You may receive this vaccine at the same time that you get a flu shot.
Read all patient information, medication guides, and instruction sheets provided to you. Ask your doctor or pharmacist if you have any questions.
Dose And Administration Of Herpes Zoster Vaccine
The recombinant zoster vaccine dose is given IM in 2 doses , 2 to 6 months apart.
For adults who previously received the live-attenuated zoster vaccine, 2 doses of the recombinant vaccine are given 2 to 6 months apart and 2 months after the live-attenuated vaccine was given.
The live-attenuated zoster vaccine is given as a single 0.65-mL subcutaneous dose in the deltoid region of the upper arm.
Zoster vaccine should be given 14 days before immunosuppressive therapy is begun some experts prefer waiting 1 month after zoster vaccination to begin immunosuppressive therapy if possible.
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Who’s Most At Risk Of Shingles
People tend to get shingles more often as they get older, especially over the age of 70. And the older you are, the worse it can be. The shingles rash can be extremely painful, such that sufferers cannot even bear the feeling of their clothes touching the affected skin.
The pain of shingles can also linger long after the rash has disappeared, even for many years. This lingering pain is called post-herpetic neuralgia .
Rare Side Effects Of The Shingles Vaccine
In rare cases, a severe allergic reaction called anaphylaxis may occur. This can be a life-threatening emergency and requires immediate medical attention.
Symptoms of anaphylaxis after receiving the shingles vaccine include:
Typically, these side effects appear immediately or within a few minutes of vaccination your vaccination provider may be present. If you experience them after leaving the office, call 911.
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When Should I See A Doctor Because Of The Side Effects I Experience From Shingrix
Shingrix causes a strong response in your immune system, so it may produce short-term side effects. These side effects can be uncomfortable, but they are expected and usually go away on their own in 2 or 3 days. You may choose to take over-the-counter pain medicine such as ibuprofen or acetaminophen. Contact your healthcare provider if the symptoms are not improving or if they are getting worse.
In clinical trials, Shingrix was not associated with serious adverse events. In fact, serious side effects from vaccines are extremely rare. For example, for every 1 million doses of a vaccine given, only one or two people might have a severe allergic reaction. Signs of an allergic reaction happen within minutes or hours after vaccination and include hives, swelling of the face and throat, difficulty breathing, a fast heartbeat, dizziness, or weakness. If you experience these or any other life-threatening symptoms, see a doctor right away.
What Does The Shingles Vaccine Do
The shingles vaccine can prevent shingles. Every year, about 1 million people in the United States get shingles. Anyone whos had chickenpox can get shingles. Thats because the varicella-zoster virus lives silently in your nervous system after you’ve had chickenpox. The virus can reactivate later in your life if your immune system is weakened. Your risk of getting shingles goes up as you get older. In the United States, 1 in 3 people will get shingles in their lifetime.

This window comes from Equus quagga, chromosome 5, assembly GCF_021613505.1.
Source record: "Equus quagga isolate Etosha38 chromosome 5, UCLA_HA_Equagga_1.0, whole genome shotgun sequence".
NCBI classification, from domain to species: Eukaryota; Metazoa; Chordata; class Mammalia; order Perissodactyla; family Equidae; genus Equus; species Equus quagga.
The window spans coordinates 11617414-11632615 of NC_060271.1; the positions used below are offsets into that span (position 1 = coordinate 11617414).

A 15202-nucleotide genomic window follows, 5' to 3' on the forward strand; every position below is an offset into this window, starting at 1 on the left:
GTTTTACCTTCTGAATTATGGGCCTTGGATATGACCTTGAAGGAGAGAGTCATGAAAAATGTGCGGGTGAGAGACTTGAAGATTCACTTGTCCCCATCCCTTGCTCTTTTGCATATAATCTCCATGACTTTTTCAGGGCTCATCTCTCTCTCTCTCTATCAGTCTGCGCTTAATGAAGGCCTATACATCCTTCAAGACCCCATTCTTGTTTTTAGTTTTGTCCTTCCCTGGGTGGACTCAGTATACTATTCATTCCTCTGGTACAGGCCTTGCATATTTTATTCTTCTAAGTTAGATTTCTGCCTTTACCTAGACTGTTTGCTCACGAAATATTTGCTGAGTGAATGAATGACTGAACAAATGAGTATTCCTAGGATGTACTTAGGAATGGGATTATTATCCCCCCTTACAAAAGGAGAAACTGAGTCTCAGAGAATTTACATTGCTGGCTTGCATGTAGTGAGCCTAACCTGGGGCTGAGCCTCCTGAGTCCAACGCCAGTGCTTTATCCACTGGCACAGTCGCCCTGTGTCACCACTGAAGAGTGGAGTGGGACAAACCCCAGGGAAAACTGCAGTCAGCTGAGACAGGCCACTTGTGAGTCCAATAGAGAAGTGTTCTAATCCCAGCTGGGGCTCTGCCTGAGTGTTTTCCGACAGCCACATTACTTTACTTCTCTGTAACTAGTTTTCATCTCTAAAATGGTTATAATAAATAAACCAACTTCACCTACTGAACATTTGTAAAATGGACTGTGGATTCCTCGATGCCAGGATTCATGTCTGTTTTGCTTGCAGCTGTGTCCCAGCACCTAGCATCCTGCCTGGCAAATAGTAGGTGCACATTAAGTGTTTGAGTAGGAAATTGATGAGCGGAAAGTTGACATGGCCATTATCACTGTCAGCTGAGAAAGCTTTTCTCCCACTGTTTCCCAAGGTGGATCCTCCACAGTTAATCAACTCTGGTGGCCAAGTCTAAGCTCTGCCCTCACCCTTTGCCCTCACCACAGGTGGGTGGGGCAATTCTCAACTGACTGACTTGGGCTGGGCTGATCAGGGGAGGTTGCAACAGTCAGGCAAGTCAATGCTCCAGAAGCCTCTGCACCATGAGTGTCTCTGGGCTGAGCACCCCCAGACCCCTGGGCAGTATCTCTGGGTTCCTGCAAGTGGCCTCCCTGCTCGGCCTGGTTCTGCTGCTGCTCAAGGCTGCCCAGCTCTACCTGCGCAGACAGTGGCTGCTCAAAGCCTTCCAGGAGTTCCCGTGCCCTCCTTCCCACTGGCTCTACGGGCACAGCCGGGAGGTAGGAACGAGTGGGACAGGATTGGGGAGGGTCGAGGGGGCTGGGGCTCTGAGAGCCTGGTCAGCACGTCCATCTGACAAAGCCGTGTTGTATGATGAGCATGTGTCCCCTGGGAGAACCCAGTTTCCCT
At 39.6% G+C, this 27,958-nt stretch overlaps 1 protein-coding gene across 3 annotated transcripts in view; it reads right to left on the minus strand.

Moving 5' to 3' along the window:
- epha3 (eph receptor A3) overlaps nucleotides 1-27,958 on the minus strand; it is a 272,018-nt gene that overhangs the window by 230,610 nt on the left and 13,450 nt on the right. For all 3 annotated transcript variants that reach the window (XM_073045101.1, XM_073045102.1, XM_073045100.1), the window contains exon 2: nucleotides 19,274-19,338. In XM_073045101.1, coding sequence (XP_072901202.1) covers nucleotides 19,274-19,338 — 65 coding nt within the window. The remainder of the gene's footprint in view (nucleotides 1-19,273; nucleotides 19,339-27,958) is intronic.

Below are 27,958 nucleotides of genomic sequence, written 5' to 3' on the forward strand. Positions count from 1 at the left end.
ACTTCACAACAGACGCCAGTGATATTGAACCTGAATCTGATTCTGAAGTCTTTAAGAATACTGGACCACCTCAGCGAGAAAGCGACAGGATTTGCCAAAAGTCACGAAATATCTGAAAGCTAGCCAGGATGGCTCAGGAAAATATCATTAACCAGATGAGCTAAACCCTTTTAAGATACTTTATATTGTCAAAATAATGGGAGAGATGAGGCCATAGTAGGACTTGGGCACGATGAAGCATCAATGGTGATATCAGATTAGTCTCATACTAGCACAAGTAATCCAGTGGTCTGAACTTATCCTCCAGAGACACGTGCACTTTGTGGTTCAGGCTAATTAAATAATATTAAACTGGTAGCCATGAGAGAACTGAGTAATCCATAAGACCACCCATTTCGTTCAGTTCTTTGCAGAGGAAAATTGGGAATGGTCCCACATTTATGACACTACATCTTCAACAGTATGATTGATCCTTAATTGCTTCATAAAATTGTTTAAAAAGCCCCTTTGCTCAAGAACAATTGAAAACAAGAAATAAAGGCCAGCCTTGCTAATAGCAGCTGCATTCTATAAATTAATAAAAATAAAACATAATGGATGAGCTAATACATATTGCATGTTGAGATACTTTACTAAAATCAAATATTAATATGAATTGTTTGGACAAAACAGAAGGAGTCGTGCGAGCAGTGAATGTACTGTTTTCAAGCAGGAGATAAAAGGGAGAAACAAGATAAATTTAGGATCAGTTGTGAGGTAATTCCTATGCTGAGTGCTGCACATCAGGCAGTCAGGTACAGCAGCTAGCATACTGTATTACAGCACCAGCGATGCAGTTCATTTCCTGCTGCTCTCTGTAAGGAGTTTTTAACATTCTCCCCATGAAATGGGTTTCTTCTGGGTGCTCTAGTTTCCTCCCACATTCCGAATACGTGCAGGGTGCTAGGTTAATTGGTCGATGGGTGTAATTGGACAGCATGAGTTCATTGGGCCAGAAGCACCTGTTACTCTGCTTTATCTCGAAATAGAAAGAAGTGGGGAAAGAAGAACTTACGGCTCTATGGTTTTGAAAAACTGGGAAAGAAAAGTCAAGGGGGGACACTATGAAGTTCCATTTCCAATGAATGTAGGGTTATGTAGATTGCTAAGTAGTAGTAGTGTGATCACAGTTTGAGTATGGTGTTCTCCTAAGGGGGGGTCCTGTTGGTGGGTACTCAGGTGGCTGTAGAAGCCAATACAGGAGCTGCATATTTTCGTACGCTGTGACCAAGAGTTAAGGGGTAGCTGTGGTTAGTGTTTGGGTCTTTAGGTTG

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Transporting Storing And Handling Vaccines
Transport according to National vaccine storage guidelines: Strive for 5.60 Store at +2°C to +8°C. Do not freeze. Protect from light.
Zostavax must be reconstituted. Add the entire contents of the diluent container to the vial and shake until the powder completely dissolves. Reconstitute immediately after taking the vaccine out of the refrigerator. Use the reconstituted vaccine within 30 minutes.
Before Having Shingles Vaccine
Some medicines are not suitable for people with certain conditions, and sometimes a medicine may only be used if extra care is taken. For these reasons, before having shingles vaccine make sure your doctor or pharmacist knows:
- If you feel unwell or have a high temperature.
- If you have been told you have a weakened immune system. This may be a result of an illness or taking other medicines.
- If you have ever had an allergic reaction to a medicine.
- If you are taking any other medicines. This includes any medicines you are taking which are available to buy without a prescription, as well as herbal and complementary medicines.
- If you could be pregnant or are planning to become pregnant.
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Rate Of Complications From Herpes Zoster
Overall, 1326% of patients with herpes zoster develop complications. Complications occur more often in older people and people who are immunocompromised.51,52
Post-herpetic neuralgia is the most common complication of herpes zoster, but it occurs very infrequently in children and young adults. PHN occurs in approximately 1 in 5 herpes zoster cases in people aged > 80 years, compared with approximately 1 in 10 cases in people aged 5059 years.4,5,9 The population-based incidence of PHN is 3 times higher in people 7079 years of age than in people 5059 years of age .4
What Is The Shingles Vaccine
The shingles vaccine can protect you against shingles and postherpetic neuralgia , which is the most common complication of shingles. Shingles is a painful rash caused by the varicella-zoster virus, the same virus that causes chickenpox. The rash usually develops on one side of your body or face. It starts with red bumps and then the bumps turn into fluid-filled blisters.
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Is Shingrix Or Zostavax Better
Shingrix is more effective than Zostavax. Shingrix is 97% effective at preventing shingles in adults aged 50 to 69 years old whereas Zostavax is only 70% effective at preventing shingles in the same age group. Shingrix consistently prevents shingles in older adults while the effectiveness of Zostavax decreases with increasing age. However, Shingrix has more systemic side effects than Zostavax.